Why has Silex scrapped plans for its Mildura power plant?
When Silex Systems announced it was building a 100MW solar power plant in Mildura, there were many high expectations. The company was not only leading the way in terms of sustainable energy generation, but also taking steps to bring down electricity tariffs across the nation.
However, it's just been announced that plans for the solar power facility have been put on hold, which has been met with concern from electricity suppliers and the renewable energy industry as a whole.
Why has the decision been made?
Silex announced it had carried out a joint review with the Australian Renewable Energy Agency (ARENA), which determined that the Mildura plant wouldn't be in the best interests at this present time.
Solar Systems, a wholly owned subsidiary of the company, agreed that plans for the station should be put on hold for the foreseeable future. As a result, the finding deed for $75 million has been terminated.
Furthermore, $35 million in conditional funding provided by the Victorian government though its Energy Technology Innovation Strategy Fund will also be withdrawn.
A number of reasons have been given for the decision, although the one that has grabbed the most headlines is the role of the Renewable Energy Target (RET). The RET is currently undergoing a review and there are widespread concerns that it could soon be scrapped.
Not only this, Silex revealed how reduced wholesale electricity prices had impacted on its decision.
Why is the RET being reviewed?
The federal government revealed it would be reviewing the RET earlier this year, with a report expected to be released in the not-too-distant future. Experts from the policy, business and energy sectors have been brought together to discuss what options are available.
The review has been established to make sure the RET is fit for purpose and meeting the carbon-reduction targets it was designed for. It was introduced with the intention of ensuring 20 per cent of Australia's electricity is sourced from renewables by 2020.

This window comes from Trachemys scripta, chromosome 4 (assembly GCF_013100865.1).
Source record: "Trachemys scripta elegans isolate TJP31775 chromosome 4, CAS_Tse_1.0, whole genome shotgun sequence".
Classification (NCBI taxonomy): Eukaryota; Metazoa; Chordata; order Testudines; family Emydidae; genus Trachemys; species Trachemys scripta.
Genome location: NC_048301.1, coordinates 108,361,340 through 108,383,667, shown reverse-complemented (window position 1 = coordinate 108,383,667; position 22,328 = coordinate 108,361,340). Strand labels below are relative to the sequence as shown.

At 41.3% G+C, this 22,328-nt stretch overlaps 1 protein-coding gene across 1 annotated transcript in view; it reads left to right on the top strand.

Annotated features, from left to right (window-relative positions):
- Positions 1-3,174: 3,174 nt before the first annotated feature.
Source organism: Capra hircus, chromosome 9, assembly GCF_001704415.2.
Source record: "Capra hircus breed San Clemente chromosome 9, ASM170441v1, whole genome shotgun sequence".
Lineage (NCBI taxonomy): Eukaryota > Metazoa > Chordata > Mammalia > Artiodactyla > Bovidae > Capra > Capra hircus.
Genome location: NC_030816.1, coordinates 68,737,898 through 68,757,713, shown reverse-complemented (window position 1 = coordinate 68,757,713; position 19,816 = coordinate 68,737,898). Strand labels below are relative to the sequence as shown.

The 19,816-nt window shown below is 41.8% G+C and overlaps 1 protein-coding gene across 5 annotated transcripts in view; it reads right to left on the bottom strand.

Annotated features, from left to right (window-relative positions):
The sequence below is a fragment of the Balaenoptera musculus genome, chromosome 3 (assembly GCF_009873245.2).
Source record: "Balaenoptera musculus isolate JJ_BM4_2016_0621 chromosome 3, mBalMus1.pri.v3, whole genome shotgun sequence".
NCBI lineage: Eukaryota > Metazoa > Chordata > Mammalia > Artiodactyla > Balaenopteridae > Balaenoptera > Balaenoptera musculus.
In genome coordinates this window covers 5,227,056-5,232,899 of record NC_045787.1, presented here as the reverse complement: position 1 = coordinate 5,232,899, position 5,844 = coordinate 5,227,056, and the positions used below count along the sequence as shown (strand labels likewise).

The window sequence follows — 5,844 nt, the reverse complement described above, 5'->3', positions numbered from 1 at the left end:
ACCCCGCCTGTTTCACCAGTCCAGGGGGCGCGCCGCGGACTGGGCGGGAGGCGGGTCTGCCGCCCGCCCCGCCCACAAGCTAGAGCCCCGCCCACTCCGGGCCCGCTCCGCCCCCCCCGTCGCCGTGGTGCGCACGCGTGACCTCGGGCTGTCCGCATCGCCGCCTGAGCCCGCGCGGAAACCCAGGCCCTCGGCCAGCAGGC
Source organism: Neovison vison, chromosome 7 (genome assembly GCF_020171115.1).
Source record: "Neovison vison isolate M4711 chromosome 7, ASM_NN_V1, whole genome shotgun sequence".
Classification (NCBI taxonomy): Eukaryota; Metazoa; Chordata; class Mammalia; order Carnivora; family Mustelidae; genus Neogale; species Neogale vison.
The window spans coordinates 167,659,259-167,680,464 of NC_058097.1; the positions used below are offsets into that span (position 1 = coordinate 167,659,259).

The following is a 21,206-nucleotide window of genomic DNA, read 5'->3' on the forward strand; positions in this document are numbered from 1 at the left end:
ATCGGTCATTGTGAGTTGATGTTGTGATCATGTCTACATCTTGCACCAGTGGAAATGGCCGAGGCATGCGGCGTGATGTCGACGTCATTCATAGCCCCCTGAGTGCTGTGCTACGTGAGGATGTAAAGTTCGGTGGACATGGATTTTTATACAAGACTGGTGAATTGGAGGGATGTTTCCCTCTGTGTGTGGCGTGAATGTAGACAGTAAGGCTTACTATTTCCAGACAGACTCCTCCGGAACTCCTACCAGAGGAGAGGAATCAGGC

Various submissions have already been made to the review, with many groups calling for the target to be left in its current form rather than being altered in any way.
There are concerns that a revised RET may not lead to the environmental outcomes it was originally put in place to achieve, which may be something Silex is also worried about.
One of the key focuses of the review is the effect of the RET on electricity prices, as well as whether or not it has been successful in driving down emissions.
What does the future have in store for the Mildura site?
Silex Solar Systems is currently considering what other options are available at the Mildura site in Victoria as it still hopes to create a project albeit on a much smaller scale.
It's currently involved in discussions with the Victorian government and ARENA as it seeks to create other projects to boost the provision of sustainable energy technology.
"Since we launched the 1.5MW Mildura Demonstration Facility in June last year, we have captured a great deal of useful data and are now investigating alternative opportunities to build on the outstanding work already achieved at the Mildura site," said Dr Michael Goldsworthy, chief executive officer and managing director of Silex.
He noted that solar power has a strong future in providing clean, low-cost energy to various regions - the next step is to determine where exactly these efforts should be focused.
ARENA Chief Executive Officer Ivor Frischknecht agreed, saying there is a good, strong working relationship between the organisation and Silex that could come into play through another project.
Posted by Richard West